“There are no facts about the future.” I don’t know who first said that, but I keep coming across it lately and I agree. It’s not possible to draw factual conclusions about things that haven’t happened yet (although that doesn’t stop us from trying)...which raises an interesting question: How useful are facts in evaluating innovative ideas?
If we want sustained robust innovation in our companies and economies, at the very least we need to stop treating our creativity like something with an on/off switch. We need to recognize creativity as the sustained cognitive function it is and the sustained business function it needs to become…always on.
On this Independence Day here in the U.S. there is perhaps no more appropriate time to be writing about innovation. Our founding fathers (and less-credited founding mothers) were unquestionably among the greatest innovators of all time.
People in the wrong frame of mind can undermine even the most thoughtfully designed innovation processes. Folks in the right frame of mind can overcome many imperfections in those processes. Systems and processes are important in business, but they’re no substitute for enhancing the way people think.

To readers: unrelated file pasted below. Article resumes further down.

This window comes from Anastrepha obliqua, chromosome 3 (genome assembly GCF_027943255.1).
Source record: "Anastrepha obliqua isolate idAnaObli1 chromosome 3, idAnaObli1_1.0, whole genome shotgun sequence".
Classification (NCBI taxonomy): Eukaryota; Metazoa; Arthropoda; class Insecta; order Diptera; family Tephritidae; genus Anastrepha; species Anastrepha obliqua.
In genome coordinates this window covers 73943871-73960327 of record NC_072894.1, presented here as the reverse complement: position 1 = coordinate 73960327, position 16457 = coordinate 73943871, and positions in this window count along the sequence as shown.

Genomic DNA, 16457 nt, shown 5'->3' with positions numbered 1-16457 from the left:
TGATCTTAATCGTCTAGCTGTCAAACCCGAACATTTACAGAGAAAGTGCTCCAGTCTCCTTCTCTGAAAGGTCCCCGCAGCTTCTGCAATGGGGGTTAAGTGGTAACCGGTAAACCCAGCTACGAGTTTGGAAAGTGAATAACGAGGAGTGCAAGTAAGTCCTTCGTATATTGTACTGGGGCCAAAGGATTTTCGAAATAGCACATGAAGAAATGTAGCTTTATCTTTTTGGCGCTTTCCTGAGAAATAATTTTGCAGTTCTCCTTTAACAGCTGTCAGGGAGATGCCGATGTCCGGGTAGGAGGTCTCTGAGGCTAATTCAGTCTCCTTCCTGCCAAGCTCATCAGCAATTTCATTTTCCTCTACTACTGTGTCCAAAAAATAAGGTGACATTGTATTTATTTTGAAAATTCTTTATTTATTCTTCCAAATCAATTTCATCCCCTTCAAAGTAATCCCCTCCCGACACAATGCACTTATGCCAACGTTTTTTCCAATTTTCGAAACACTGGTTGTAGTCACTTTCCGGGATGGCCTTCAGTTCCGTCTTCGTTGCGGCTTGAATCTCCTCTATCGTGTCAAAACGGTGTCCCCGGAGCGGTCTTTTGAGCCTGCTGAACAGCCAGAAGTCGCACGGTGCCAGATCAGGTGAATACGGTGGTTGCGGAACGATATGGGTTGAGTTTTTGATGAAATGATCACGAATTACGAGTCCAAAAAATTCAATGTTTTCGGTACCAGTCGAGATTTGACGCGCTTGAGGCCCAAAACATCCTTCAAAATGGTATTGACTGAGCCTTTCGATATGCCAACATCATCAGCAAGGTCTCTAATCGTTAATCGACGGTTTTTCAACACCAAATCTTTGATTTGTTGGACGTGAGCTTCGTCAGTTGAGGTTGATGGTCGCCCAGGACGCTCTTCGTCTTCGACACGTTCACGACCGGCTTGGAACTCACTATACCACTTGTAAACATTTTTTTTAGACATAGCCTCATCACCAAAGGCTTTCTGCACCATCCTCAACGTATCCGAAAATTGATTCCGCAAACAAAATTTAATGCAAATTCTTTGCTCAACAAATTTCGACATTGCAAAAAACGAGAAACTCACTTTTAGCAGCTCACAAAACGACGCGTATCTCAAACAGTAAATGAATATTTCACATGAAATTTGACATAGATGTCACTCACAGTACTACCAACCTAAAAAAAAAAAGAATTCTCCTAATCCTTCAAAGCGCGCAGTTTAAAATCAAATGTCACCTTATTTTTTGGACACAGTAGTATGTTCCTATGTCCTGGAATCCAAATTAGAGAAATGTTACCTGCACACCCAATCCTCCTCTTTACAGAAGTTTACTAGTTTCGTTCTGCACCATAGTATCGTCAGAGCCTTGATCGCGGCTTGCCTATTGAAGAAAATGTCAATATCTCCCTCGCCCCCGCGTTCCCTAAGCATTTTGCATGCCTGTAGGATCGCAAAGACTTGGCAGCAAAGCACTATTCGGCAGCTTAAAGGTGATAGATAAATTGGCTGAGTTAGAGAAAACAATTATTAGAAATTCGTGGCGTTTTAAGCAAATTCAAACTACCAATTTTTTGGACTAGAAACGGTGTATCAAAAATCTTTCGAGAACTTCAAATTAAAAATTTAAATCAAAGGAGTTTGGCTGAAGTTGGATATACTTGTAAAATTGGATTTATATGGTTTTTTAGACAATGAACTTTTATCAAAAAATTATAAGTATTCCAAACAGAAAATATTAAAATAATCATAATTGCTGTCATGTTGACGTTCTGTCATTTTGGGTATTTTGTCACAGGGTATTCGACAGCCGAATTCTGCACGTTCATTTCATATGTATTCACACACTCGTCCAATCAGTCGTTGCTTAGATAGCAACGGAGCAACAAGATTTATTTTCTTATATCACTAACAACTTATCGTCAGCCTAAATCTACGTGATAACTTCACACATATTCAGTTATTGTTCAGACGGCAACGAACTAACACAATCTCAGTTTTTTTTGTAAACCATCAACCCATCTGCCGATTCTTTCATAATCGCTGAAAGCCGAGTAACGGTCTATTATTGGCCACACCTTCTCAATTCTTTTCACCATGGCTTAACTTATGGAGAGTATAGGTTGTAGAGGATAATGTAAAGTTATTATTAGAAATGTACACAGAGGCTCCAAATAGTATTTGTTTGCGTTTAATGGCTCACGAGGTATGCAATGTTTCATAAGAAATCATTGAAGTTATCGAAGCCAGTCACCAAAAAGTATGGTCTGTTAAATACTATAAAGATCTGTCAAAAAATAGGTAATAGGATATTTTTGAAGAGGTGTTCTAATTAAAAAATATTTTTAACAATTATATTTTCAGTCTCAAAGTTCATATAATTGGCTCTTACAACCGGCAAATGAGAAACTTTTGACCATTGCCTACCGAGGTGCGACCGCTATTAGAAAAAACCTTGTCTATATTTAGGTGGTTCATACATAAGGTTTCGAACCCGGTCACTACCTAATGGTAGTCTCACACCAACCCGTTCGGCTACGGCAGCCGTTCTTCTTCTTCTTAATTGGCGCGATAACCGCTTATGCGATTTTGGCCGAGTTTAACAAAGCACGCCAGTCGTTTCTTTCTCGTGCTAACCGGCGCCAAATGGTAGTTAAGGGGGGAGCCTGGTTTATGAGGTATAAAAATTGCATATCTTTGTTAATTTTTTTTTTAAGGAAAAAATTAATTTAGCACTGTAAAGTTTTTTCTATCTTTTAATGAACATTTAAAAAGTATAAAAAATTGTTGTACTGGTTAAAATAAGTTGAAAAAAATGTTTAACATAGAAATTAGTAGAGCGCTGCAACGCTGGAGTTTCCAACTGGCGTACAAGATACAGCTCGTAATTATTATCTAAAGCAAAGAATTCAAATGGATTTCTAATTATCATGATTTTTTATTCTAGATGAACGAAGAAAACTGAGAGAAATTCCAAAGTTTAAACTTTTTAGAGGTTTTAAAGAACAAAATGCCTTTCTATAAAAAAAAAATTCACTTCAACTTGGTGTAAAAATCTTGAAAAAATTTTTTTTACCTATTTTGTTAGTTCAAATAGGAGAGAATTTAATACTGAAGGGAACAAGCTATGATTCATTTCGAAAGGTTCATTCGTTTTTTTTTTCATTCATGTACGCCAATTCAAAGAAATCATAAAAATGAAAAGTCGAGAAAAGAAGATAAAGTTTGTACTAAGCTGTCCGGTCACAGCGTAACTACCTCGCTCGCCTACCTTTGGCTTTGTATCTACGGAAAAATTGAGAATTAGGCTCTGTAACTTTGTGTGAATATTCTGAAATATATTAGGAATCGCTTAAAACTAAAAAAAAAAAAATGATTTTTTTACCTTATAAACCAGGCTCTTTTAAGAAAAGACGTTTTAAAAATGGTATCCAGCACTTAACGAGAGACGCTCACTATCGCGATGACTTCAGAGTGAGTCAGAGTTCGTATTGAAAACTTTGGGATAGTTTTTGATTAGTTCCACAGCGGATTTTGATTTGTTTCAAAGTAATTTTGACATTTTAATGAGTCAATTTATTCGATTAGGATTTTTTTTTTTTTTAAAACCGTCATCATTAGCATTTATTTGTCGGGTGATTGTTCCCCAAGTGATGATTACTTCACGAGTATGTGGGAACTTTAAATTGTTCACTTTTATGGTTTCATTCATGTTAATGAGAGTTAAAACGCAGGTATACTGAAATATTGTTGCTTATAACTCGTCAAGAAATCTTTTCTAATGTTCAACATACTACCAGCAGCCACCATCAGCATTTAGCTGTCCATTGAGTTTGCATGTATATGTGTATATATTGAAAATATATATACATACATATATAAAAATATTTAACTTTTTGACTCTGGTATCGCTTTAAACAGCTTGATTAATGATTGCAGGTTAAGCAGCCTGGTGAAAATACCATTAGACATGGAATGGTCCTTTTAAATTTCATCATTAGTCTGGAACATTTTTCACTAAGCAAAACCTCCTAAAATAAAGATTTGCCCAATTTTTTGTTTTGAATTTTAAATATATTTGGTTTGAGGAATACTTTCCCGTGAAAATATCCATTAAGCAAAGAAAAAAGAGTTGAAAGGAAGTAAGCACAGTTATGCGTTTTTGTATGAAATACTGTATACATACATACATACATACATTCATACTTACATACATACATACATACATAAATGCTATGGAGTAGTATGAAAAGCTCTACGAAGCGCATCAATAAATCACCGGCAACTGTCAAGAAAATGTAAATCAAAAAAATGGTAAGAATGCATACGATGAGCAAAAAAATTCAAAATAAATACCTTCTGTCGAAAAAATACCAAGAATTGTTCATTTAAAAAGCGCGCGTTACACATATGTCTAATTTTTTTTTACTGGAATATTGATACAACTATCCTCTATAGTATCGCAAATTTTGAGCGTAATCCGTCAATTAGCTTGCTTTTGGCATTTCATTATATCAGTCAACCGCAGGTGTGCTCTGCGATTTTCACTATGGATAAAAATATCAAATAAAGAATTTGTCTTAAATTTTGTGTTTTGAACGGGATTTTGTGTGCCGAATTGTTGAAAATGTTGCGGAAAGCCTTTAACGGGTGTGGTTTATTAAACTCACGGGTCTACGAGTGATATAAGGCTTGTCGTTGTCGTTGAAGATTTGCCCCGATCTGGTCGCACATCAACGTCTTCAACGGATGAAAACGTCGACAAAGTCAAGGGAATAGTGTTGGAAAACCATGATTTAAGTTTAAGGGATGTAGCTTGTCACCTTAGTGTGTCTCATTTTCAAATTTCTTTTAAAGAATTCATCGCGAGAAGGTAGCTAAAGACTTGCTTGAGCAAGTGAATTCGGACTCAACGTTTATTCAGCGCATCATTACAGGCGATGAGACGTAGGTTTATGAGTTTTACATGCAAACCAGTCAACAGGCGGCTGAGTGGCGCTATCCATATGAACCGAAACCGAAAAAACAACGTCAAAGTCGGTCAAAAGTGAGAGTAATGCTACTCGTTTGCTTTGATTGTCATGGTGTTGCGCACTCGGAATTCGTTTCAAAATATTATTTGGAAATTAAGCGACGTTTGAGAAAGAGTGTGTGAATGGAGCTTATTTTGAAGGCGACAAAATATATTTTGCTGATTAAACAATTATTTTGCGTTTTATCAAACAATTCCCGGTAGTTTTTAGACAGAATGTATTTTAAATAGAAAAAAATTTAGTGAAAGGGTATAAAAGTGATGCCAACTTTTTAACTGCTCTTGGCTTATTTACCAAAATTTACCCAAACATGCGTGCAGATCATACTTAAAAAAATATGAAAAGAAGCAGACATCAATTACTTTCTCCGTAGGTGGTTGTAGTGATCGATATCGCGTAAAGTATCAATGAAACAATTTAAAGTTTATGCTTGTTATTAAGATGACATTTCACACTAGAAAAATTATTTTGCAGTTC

The way we drive (or should drive) is a good analogy for innovative thinking. Like a alert driver, great innovators are those who can see problems coming, who have a heightened sense of awareness and possibility. This is not just an on demand capability, but a sustained frame of mind. They’re proactively looking for potential improvements they can make and problems they can avoid.
Whenever we must extend beyond what we already know, it’s fundamentally the same cognitive exercise, whether we’re trying to cure disease, invent a new kind of financial instrument, win a promotion, launch a coup, or win someone’s hand in marriage. It all comes down to the ability to figure out; it’s the ultimate transferable skill.
Being willing to fail, to be wrong, is one of the key characteristics of an innovator. You don’t have to like failure, and you certainly don’t want to go looking for it. But you have to be willing to accept it and move on in order to find the rare gems you’re seeking.
As innovators, do we want people who won’t take “No” for an answer? Or, do we want people who pick up on the “No’s” quickly and adjust their thinking to find a creative work around?